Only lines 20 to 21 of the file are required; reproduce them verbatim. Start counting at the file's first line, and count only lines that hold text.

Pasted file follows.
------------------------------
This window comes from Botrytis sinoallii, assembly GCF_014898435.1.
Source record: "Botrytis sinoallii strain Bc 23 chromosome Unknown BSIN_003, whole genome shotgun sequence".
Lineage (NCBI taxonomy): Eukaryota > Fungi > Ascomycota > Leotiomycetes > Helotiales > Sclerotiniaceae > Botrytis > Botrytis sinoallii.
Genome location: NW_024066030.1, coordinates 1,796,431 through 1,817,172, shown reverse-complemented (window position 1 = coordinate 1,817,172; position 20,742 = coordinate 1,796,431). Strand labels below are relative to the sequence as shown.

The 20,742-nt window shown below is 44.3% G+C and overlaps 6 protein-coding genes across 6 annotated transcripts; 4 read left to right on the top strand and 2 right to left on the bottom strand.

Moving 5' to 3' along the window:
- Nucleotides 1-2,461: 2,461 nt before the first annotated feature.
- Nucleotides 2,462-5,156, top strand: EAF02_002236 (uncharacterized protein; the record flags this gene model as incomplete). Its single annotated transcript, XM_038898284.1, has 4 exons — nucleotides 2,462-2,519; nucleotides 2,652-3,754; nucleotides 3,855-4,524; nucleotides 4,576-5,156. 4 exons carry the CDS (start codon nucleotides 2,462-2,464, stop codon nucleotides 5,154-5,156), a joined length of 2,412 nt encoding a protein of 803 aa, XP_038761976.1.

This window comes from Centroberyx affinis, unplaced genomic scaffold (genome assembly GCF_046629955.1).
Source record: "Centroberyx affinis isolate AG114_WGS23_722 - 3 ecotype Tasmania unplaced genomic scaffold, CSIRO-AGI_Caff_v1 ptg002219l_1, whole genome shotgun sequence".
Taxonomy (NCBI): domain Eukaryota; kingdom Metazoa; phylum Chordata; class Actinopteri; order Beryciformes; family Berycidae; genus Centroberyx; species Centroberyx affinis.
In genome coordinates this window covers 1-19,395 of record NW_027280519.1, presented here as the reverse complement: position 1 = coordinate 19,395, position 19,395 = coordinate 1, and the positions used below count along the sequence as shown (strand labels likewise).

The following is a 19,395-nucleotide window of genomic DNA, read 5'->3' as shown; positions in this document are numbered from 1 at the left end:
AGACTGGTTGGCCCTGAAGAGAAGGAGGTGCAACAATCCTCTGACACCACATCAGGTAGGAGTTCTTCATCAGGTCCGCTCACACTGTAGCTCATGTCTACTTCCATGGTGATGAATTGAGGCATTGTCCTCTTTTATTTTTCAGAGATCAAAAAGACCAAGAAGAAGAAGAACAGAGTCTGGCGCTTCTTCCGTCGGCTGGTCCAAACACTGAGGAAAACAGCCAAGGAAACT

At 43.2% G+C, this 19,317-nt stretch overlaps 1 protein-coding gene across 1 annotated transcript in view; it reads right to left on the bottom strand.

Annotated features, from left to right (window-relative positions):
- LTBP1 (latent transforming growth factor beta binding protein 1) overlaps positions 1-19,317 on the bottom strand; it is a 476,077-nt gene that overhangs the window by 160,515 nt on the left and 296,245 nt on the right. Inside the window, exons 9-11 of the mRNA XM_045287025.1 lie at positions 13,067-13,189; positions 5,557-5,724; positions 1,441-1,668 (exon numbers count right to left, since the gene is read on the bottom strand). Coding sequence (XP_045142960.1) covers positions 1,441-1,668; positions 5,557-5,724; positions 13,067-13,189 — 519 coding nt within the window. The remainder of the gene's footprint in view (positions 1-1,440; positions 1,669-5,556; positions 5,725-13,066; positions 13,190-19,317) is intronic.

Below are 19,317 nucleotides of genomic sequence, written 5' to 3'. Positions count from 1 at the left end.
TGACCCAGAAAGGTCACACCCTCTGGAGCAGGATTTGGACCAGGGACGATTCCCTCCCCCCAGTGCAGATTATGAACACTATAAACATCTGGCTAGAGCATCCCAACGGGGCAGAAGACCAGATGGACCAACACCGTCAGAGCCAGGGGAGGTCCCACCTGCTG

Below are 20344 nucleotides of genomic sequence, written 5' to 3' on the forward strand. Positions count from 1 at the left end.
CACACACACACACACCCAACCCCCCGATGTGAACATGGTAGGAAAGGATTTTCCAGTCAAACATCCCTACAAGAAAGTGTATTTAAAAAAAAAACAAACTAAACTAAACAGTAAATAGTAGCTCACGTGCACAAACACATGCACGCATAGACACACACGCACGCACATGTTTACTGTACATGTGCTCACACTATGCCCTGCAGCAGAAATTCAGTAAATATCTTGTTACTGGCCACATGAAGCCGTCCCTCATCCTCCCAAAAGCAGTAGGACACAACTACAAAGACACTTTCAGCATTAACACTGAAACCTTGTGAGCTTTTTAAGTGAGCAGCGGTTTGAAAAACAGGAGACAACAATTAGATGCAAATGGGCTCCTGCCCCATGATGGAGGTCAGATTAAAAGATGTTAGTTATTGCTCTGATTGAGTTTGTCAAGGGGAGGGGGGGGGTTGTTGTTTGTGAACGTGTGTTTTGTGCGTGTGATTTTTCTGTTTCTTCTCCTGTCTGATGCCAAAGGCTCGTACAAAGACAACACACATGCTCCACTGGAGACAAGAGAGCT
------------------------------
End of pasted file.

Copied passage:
Below are 20344 nucleotides of genomic sequence, written 5' to 3' on the forward strand. Positions count from 1 at the left end.
CACACACACACACACCCAACCCCCCGATGTGAACATGGTAGGAAAGGATTTTCCAGTCAAACATCCCTACAAGAAAGTGTATTTAAAAAAAAAACAAACTAAACTAAACAGTAAATAGTAGCTCACGTGCACAAACACATGCACGCATAGACACACACGCACGCACATGTTTACTGTACATGTGCTCACACTATGCCCTGCAGCAGAAATTCAGTAAATATCTTGTTACTGGCCACATGAAGCCGTCCCTCATCCTCCCAAAAGCAGTAGGACACAACTACAAAGACACTTTCAGCATTAACACTGAAACCTTGTGAGCTTTTTAAGTGAGCAGCGGTTTGAAAAACAGGAGACAACAATTAGATGCAAATGGGCTCCTGCCCCATGATGGAGGTCAGATTAAAAGATGTTAGTTATTGCTCTGATTGAGTTTGTCAAGGGGAGGGGGGGGGTTGTTGTTTGTGAACGTGTGTTTTGTGCGTGTGATTTTTCTGTTTCTTCTCCTGTCTGATGCCAAAGGCTCGTACAAAGACAACACACATGCTCCACTGGAGACAAGAGAGCT